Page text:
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Prime Minister hits back at John Howard, warning Indigenous Voice could be ‘coercive’ and divisive

Anthony Albanese has hit back at John Howard over the proposed Indigenous Voice to Parliament after the former prime minister warned it could be “coercive” and divisive, saying he will not look to past governments as a model for how to advance reconciliation.

The Albanese Government has committed to a referendum in its first term and to eventually implement the Uluru Statement from the Heart in full, with a potential national vote to be held on May 27 — the 56th anniversary of the landmark 1967 referendum on Indigenous recognition.

The Prime Minister has now taken the campaign to the Torres Strait to consult with elders, government officials and community leaders, telling critics the Voice would not alter any of Parliament’s powers.

At the same time, Mr Howard has been on a media blitz to promote his new book A Sense of Balance and repeatedly raised doubts about the new body, telling the National Press Club on Thursday he did not have a “completely settled view” on the plan.

Former prime minister John Howard addresses the media at a press conference during a visit to Brookfield Gardens in Brisbane, Thursday, April 28, 2022. (AAP Image/Russell Freeman) NO ARCHIVING
Camera IconFormer prime minister John Howard says the proposed Voice to Parliament could be “coercive” and divisive. Credit: RUSSELL FREEMAN/AAPIMAGE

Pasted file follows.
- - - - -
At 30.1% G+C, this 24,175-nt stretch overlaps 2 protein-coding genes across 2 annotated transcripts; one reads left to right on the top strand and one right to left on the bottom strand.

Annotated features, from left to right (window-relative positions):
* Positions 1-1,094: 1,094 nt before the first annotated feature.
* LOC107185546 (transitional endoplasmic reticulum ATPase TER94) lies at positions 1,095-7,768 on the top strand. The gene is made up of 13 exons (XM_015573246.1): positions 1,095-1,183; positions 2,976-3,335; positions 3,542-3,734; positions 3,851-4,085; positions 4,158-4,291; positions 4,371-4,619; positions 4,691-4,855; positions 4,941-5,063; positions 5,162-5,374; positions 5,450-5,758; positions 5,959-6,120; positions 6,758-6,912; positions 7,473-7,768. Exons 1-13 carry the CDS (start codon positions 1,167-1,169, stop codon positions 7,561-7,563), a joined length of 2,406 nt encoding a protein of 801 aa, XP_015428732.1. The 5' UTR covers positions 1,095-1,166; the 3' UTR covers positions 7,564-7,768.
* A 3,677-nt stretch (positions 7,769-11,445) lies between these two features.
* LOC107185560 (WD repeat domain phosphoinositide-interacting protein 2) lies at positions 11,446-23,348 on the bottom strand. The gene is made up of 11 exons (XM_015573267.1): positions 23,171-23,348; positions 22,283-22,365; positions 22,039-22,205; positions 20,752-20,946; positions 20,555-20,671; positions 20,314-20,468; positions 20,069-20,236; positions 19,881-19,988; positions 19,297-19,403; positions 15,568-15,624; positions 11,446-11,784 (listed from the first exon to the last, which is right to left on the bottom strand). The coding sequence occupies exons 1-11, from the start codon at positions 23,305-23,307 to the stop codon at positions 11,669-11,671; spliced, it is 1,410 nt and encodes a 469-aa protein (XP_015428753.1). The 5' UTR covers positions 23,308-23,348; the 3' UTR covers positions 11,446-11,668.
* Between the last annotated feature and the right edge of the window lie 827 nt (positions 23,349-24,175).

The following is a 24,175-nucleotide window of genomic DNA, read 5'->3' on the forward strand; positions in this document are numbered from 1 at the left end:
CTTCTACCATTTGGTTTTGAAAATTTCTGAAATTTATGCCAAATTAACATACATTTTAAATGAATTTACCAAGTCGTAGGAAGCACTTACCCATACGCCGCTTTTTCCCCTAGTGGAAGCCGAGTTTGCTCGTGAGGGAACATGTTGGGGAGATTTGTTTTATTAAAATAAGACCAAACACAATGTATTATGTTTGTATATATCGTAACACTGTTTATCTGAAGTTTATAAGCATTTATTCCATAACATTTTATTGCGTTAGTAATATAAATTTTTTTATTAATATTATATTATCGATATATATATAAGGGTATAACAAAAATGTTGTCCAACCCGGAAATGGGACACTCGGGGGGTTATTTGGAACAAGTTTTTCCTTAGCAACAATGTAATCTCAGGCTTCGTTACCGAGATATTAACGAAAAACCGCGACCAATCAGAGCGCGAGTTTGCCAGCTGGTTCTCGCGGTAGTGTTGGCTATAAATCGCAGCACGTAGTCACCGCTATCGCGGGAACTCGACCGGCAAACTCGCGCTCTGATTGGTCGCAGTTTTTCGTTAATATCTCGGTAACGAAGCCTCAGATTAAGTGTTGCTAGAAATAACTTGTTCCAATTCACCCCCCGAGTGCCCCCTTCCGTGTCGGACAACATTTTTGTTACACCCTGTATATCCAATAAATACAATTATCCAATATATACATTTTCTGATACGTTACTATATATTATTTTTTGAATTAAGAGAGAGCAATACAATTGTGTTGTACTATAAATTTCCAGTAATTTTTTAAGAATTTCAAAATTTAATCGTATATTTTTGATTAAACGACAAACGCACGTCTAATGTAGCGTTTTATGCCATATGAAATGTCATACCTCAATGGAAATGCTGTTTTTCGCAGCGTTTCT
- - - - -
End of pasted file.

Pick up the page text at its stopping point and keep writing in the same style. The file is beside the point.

Echoing others on both sides of the debate, Mr Howard called for “horrors of horrors, more information” about “anything that I think has the potential for division, has the potential for establishing a body that is seen as exercising coercive influence on the government”.

He’d earlier told Sky News that “anything that raises the possibility of division and giving special status is not going to work”, even with bipartisan support.

“With respect to John Howard, I don’t think that, overwhelmingly, I would regard his government as a model for how to advance reconciliation in this country,” Mr Albanese said in response.

“What we need to do is to actually listen to people. I don’t want this to be a top-down thing.

“I’d say to Mr Howard, look at the details, look at the comments that have been made by constitutional lawyers, former members of the High Court, who make it very clear that the Voice is simply an advisory body.”

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